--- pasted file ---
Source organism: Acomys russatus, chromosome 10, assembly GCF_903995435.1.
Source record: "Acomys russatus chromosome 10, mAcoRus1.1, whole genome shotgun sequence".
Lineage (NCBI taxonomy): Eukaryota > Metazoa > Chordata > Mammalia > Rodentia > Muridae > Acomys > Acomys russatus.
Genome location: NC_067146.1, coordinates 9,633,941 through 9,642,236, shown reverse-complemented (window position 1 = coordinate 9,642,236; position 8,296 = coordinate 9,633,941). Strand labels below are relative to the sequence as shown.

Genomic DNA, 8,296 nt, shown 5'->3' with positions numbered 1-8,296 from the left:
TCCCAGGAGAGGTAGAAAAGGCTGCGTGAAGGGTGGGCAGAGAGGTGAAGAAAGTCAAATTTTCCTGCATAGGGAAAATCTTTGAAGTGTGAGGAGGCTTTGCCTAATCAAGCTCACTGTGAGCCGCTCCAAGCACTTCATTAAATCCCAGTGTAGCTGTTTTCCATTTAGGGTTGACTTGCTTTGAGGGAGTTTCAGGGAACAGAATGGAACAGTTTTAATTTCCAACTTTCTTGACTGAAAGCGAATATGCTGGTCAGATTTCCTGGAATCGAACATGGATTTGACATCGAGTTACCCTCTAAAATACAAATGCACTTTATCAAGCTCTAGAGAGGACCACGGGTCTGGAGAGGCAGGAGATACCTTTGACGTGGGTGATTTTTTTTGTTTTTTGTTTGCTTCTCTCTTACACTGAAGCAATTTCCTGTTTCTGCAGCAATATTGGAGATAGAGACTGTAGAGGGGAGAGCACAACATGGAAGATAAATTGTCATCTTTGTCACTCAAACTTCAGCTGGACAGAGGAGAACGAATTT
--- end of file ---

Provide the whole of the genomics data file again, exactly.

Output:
Source organism: Acomys russatus, chromosome 10, assembly GCF_903995435.1.
Source record: "Acomys russatus chromosome 10, mAcoRus1.1, whole genome shotgun sequence".
Lineage (NCBI taxonomy): Eukaryota > Metazoa > Chordata > Mammalia > Rodentia > Muridae > Acomys > Acomys russatus.
Genome location: NC_067146.1, coordinates 9,633,941 through 9,642,236, shown reverse-complemented (window position 1 = coordinate 9,642,236; position 8,296 = coordinate 9,633,941). Strand labels below are relative to the sequence as shown.

Genomic DNA, 8,296 nt, shown 5'->3' with positions numbered 1-8,296 from the left:
TCCCAGGAGAGGTAGAAAAGGCTGCGTGAAGGGTGGGCAGAGAGGTGAAGAAAGTCAAATTTTCCTGCATAGGGAAAATCTTTGAAGTGTGAGGAGGCTTTGCCTAATCAAGCTCACTGTGAGCCGCTCCAAGCACTTCATTAAATCCCAGTGTAGCTGTTTTCCATTTAGGGTTGACTTGCTTTGAGGGAGTTTCAGGGAACAGAATGGAACAGTTTTAATTTCCAACTTTCTTGACTGAAAGCGAATATGCTGGTCAGATTTCCTGGAATCGAACATGGATTTGACATCGAGTTACCCTCTAAAATACAAATGCACTTTATCAAGCTCTAGAGAGGACCACGGGTCTGGAGAGGCAGGAGATACCTTTGACGTGGGTGATTTTTTTTGTTTTTTGTTTGCTTCTCTCTTACACTGAAGCAATTTCCTGTTTCTGCAGCAATATTGGAGATAGAGACTGTAGAGGGGAGAGCACAACATGGAAGATAAATTGTCATCTTTGTCACTCAAACTTCAGCTGGACAGAGGAGAACGAATTT